An interesting question was posed today in my online book group – in passing, actually, in a discussion of Elizabeth von Arnim – about silliness in books. It was agreed (between the two of us, at least) that silliness could be on the level of either plot or dialogue. I think there’s a place for either, but definitely prefer the latter.
Let me briefly explain… Novels that have silliness on the level of plot are those like P.G. Wodehouse that have absurd event after absurd event – a sort of narrative farce – that is expertly organised but so unlikely as to be impossible. Silliness on the level of dialogue encompasses rather more – the example given was from von Arnim’s In the Mountains, where a pompous guest begins a reminiscence with “Our father …” and the narrator thinks she is about to start praying. I suppose it is moments or wordings that are unlikely to happen.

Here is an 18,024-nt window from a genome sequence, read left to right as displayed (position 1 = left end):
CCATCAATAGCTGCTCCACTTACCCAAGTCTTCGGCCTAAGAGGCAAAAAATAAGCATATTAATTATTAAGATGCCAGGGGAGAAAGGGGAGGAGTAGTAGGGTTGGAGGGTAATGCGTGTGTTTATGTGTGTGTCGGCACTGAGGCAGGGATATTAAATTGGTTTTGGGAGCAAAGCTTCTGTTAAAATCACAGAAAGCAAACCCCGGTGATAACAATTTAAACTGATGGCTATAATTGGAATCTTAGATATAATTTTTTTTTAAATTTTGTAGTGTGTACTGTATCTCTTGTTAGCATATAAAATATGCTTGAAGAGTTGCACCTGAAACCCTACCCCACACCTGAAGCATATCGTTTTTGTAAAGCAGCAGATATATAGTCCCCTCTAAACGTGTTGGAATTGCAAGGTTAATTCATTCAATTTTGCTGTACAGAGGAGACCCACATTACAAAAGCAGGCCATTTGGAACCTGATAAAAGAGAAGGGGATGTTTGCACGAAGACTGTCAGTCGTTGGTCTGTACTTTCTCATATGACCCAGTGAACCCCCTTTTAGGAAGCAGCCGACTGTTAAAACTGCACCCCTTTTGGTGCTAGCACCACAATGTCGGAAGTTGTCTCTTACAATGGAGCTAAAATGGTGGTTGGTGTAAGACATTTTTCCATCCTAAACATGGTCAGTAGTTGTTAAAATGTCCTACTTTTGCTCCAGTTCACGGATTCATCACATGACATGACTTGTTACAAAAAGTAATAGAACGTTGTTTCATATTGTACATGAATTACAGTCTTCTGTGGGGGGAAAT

I love dialogue taken to unlikely extremes. It’s why I love Ivy Compton-Burnett, and strident heroines like Lady Catherine de Burgh. I also love narratives which leap to hyperbole or litotes – which is why I adore Richmal Crompton’s William books and the Provincial Lady series. Silliness perhaps isn’t the word, but it isn’t realism. Silliness in plot, however, I have only limited tolerance for. Wodehouse yes; almost everyone else, no.
Does this division chime with anyone? What are you thoughts? Did you think I was finally going to blog about the Mr Men? (One day…)